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    you’re a sweet man Mr T – for all i know you could hate that song 🙂

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    As my Granny used to say. Finding a problem should not be mistaken for solving it.

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    Hi Dave. I am a planner at Lowe, India and I’ve been an avid reader of your blog. I really love your writing and it has influenced me a lot.
    In your last post you stressed the need for a brand and how in a parity situation, brand is the only differentiator. This post on judging things talks about how you should judge work and nothing else. We all know how in certain situations most clients fail to tell a good campaign from a ‘not so good’ one. In those situations, they look for people that they can work comfortably. The agency people are the brand here and most times client chooses that brand rather than the product in question.

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    Hi Ninad,
    “In your last post you stressed the need for a brand and how in a parity situation, brand is the only differentiator.”
    That’s exactly right.
    The important part being “in a parity situation”.
    Where possible you should ignore the brand and always choose the better product (in this case the work).
    If the products (work) are equally good then it’s a “parity situation”.
    Then (and only then) should you choose on brand (emotion).
    Look at every consumer’s behaviour, that’s what we do in any situation.
    If we can we choose a better product (rational choice).
    Only if the products are the same, do we choose the brand we prefer (emotional choice).

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    That’s an interesting point Dave. I was buying hand cream the other day. The dry air in my flat during winters always makes them feel like sandpaper.

    So I walk around at Boots and try to find one real quick. I’m not even concerned with what I’m buying, so I get good old Nivea. Why? Because when everything is the same, you go by brand. But what if the other hand cream is actually better? How would I be able to tell if not by the advertising? Maybe they don’t even do advertising for their cream. Maybe they really do make my hands feel better because of some age old formula, passed down by generations of Inuits. But they don’t bother telling me. Or can’t afford to. No point here, just thinking about whether or not the parity we keep talking about is perceived or objective. Who would seriously sit down and think about the differences in hand cream?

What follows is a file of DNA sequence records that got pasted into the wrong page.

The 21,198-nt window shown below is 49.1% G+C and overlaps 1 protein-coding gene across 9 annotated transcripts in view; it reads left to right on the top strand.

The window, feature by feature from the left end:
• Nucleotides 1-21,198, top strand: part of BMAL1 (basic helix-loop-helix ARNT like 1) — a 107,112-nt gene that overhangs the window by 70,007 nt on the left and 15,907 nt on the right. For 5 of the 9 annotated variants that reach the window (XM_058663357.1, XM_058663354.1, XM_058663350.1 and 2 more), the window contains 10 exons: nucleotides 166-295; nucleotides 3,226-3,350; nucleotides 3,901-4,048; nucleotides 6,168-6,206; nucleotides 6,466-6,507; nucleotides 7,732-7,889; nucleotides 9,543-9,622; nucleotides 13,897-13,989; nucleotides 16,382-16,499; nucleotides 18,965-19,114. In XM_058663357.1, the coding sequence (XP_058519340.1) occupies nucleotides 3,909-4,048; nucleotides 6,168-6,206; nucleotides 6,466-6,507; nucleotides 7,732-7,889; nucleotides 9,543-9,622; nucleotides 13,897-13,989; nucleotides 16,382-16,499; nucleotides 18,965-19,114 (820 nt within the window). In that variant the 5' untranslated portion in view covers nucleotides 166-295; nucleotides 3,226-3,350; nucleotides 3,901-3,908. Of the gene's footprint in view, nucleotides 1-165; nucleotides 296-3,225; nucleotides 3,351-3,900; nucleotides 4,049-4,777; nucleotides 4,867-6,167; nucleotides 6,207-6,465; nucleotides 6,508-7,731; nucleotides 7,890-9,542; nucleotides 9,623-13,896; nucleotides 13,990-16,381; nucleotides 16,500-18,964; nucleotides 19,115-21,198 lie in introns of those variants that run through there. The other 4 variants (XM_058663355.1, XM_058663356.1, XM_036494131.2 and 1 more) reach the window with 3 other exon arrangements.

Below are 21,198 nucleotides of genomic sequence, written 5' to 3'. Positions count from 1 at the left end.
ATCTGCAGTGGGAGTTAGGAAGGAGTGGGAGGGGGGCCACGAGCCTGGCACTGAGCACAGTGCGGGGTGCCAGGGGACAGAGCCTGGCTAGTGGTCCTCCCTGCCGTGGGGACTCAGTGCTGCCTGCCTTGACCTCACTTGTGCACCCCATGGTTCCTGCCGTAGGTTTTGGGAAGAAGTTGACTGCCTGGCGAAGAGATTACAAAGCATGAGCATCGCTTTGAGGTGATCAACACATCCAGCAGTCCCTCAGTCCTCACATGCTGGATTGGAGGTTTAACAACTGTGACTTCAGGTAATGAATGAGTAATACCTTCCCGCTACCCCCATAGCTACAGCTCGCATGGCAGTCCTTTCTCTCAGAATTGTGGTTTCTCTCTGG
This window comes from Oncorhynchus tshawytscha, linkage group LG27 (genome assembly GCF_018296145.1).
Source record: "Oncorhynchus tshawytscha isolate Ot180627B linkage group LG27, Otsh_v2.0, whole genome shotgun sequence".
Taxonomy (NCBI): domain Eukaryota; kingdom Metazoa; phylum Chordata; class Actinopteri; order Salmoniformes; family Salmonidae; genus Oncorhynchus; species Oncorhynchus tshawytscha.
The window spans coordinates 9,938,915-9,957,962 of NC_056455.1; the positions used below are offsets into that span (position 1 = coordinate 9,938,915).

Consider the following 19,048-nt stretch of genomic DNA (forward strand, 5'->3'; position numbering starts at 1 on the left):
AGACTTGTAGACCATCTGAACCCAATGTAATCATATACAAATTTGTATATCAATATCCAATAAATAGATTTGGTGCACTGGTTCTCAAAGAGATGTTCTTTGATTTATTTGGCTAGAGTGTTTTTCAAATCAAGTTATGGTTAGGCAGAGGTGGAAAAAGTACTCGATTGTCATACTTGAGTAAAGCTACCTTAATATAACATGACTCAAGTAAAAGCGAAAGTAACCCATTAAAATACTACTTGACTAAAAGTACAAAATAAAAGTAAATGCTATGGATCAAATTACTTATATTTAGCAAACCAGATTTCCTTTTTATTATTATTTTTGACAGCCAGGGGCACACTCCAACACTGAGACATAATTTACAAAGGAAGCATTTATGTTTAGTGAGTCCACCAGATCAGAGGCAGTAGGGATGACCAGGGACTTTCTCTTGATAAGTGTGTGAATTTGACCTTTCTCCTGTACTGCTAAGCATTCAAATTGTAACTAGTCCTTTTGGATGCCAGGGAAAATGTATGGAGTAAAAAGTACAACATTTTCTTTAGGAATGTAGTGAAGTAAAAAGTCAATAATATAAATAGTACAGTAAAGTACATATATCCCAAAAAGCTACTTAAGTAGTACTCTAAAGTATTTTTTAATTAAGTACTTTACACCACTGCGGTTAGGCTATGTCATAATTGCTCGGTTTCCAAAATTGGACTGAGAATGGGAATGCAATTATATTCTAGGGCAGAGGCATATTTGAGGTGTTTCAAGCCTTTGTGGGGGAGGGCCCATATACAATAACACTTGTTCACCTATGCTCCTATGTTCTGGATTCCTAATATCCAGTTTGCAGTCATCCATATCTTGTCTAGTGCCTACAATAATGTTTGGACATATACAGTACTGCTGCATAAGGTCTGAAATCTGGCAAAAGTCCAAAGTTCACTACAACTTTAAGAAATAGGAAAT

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    Hand cream? Ask a woman

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    Hi Sultan,
    About your point, whether the parity is perceived or objective.
    If the parity is perceived by the consumer, we have to look for an objective difference in the product.
    If we can’t find one then we have objective parity.
    In which case we have to create a perceived difference (brand).in the mind of the consumer.

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    Sultan,
    Fact.
    A chap I work with had facial skin sores.
    People used Petrolium Jelly on his face.
    It always looked Red.
    One day he was given Nivea Hand Cream on his face.
    The skin cleared-up within one day.
    Personally, I always look for Aloe Vera in skin products
    you just can’t beat it.

    Grilla Tip:
    Some hair care products produce dead skin so you can see the dandruff go when you wash your hair.
    Isn’t that amazing?

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    Dave
    Is perception nine tenths of the law?

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    What is more important – the idea or how creatively its executed? In a world where you have to be creative in ever smaller circles, how do pop out the best ideas. And having popped them, how do we keep them alive in their execution….so as to ” hang the picture” not just get excited about the nail. Thats a skill that is hard to find no?